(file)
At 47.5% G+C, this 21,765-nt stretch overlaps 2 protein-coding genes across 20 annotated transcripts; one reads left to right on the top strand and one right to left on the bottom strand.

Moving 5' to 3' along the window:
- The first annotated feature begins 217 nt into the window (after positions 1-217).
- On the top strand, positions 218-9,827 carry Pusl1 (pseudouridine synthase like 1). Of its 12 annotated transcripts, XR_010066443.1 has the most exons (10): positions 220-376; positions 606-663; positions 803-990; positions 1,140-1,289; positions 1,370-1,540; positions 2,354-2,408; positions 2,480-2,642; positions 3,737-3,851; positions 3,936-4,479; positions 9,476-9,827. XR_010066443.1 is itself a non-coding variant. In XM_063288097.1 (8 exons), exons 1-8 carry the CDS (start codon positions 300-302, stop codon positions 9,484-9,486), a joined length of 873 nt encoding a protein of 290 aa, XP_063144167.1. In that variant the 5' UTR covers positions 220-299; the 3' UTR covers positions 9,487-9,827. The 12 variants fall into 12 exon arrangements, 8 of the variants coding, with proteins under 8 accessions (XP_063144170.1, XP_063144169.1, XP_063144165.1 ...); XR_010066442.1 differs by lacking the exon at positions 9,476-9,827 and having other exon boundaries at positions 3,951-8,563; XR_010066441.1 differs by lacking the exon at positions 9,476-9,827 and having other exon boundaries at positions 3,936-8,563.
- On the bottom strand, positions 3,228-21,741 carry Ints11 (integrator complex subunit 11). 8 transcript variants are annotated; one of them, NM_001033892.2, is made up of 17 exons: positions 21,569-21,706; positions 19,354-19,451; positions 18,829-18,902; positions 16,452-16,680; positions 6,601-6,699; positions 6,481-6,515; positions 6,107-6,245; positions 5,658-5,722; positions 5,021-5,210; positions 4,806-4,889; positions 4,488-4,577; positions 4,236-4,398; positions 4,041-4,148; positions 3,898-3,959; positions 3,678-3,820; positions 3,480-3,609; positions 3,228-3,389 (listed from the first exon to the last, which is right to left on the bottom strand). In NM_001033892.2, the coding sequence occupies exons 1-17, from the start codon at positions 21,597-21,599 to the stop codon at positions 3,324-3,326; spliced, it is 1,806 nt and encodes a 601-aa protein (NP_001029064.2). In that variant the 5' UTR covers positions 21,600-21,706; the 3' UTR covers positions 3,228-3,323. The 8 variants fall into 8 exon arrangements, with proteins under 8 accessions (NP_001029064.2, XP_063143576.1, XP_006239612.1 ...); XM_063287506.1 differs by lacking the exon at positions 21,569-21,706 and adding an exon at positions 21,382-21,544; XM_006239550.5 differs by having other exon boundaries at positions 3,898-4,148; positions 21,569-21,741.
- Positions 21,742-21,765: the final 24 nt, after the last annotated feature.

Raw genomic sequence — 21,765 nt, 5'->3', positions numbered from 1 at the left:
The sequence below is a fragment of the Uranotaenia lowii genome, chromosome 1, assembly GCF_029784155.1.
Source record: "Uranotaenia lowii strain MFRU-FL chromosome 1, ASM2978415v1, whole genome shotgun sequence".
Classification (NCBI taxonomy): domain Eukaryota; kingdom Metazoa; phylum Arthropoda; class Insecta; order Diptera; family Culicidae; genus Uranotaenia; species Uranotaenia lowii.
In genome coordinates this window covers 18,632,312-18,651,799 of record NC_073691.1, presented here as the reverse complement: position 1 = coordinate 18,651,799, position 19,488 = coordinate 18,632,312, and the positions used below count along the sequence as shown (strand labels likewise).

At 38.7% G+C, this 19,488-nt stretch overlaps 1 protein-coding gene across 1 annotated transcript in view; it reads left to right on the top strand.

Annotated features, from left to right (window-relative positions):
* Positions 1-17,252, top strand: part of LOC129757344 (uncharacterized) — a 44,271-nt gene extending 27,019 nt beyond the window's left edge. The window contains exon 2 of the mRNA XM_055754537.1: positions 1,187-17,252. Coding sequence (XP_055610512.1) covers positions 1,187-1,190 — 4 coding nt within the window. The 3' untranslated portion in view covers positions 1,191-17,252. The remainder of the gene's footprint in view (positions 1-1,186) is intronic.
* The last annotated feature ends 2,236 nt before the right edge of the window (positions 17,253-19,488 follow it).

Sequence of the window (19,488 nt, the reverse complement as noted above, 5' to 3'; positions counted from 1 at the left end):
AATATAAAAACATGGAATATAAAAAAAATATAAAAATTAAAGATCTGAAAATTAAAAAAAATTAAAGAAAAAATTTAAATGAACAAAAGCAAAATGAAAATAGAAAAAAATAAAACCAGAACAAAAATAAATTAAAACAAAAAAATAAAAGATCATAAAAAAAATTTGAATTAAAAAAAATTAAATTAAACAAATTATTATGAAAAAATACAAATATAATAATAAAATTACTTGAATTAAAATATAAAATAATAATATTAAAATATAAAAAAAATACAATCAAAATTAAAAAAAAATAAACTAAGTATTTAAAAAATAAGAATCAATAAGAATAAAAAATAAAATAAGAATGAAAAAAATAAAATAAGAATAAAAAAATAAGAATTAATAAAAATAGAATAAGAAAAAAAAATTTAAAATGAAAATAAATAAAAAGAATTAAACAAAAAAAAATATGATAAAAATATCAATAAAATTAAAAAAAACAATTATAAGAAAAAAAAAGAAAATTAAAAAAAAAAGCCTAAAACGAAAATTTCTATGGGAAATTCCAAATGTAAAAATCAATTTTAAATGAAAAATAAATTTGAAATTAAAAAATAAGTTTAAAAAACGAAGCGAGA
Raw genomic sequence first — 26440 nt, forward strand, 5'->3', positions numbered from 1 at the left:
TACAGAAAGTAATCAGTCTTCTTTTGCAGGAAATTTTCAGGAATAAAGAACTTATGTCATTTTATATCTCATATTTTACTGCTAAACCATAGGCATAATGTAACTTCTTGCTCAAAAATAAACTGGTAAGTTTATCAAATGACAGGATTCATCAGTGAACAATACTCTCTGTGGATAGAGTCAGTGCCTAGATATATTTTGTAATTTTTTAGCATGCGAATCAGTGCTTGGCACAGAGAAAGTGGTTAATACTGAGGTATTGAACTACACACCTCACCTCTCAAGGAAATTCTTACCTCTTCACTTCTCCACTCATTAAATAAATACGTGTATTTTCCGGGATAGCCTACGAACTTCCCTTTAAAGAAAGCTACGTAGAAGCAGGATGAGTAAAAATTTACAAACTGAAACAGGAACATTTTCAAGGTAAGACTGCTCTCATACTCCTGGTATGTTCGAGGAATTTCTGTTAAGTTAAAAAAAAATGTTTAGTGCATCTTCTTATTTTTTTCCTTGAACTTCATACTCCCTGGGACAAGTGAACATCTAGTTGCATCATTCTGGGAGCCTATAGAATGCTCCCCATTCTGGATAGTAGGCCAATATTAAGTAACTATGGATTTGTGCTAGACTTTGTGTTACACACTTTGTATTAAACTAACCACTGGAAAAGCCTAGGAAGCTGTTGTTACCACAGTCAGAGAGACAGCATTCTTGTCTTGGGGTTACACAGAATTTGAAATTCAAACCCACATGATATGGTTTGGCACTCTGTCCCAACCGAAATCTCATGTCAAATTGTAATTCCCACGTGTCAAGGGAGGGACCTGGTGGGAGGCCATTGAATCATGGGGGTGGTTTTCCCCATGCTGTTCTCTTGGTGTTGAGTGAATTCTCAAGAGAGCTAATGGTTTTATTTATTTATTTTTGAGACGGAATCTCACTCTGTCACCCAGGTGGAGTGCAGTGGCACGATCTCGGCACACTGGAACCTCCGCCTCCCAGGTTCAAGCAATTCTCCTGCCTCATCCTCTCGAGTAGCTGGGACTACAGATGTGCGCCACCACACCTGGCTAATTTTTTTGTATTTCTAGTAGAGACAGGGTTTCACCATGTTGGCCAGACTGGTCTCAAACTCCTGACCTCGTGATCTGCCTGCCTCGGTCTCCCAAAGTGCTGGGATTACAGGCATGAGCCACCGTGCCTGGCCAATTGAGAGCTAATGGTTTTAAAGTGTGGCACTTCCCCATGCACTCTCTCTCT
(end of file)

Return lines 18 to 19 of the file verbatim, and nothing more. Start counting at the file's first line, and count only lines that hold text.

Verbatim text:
Raw genomic sequence first — 26440 nt, forward strand, 5'->3', positions numbered from 1 at the left:
TACAGAAAGTAATCAGTCTTCTTTTGCAGGAAATTTTCAGGAATAAAGAACTTATGTCATTTTATATCTCATATTTTACTGCTAAACCATAGGCATAATGTAACTTCTTGCTCAAAAATAAACTGGTAAGTTTATCAAATGACAGGATTCATCAGTGAACAATACTCTCTGTGGATAGAGTCAGTGCCTAGATATATTTTGTAATTTTTTAGCATGCGAATCAGTGCTTGGCACAGAGAAAGTGGTTAATACTGAGGTATTGAACTACACACCTCACCTCTCAAGGAAATTCTTACCTCTTCACTTCTCCACTCATTAAATAAATACGTGTATTTTCCGGGATAGCCTACGAACTTCCCTTTAAAGAAAGCTACGTAGAAGCAGGATGAGTAAAAATTTACAAACTGAAACAGGAACATTTTCAAGGTAAGACTGCTCTCATACTCCTGGTATGTTCGAGGAATTTCTGTTAAGTTAAAAAAAAATGTTTAGTGCATCTTCTTATTTTTTTCCTTGAACTTCATACTCCCTGGGACAAGTGAACATCTAGTTGCATCATTCTGGGAGCCTATAGAATGCTCCCCATTCTGGATAGTAGGCCAATATTAAGTAACTATGGATTTGTGCTAGACTTTGTGTTACACACTTTGTATTAAACTAACCACTGGAAAAGCCTAGGAAGCTGTTGTTACCACAGTCAGAGAGACAGCATTCTTGTCTTGGGGTTACACAGAATTTGAAATTCAAACCCACATGATATGGTTTGGCACTCTGTCCCAACCGAAATCTCATGTCAAATTGTAATTCCCACGTGTCAAGGGAGGGACCTGGTGGGAGGCCATTGAATCATGGGGGTGGTTTTCCCCATGCTGTTCTCTTGGTGTTGAGTGAATTCTCAAGAGAGCTAATGGTTTTATTTATTTATTTTTGAGACGGAATCTCACTCTGTCACCCAGGTGGAGTGCAGTGGCACGATCTCGGCACACTGGAACCTCCGCCTCCCAGGTTCAAGCAATTCTCCTGCCTCATCCTCTCGAGTAGCTGGGACTACAGATGTGCGCCACCACACCTGGCTAATTTTTTTGTATTTCTAGTAGAGACAGGGTTTCACCATGTTGGCCAGACTGGTCTCAAACTCCTGACCTCGTGATCTGCCTGCCTCGGTCTCCCAAAGTGCTGGGATTACAGGCATGAGCCACCGTGCCTGGCCAATTGAGAGCTAATGGTTTTAAAGTGTGGCACTTCCCCATGCACTCTCTCTCT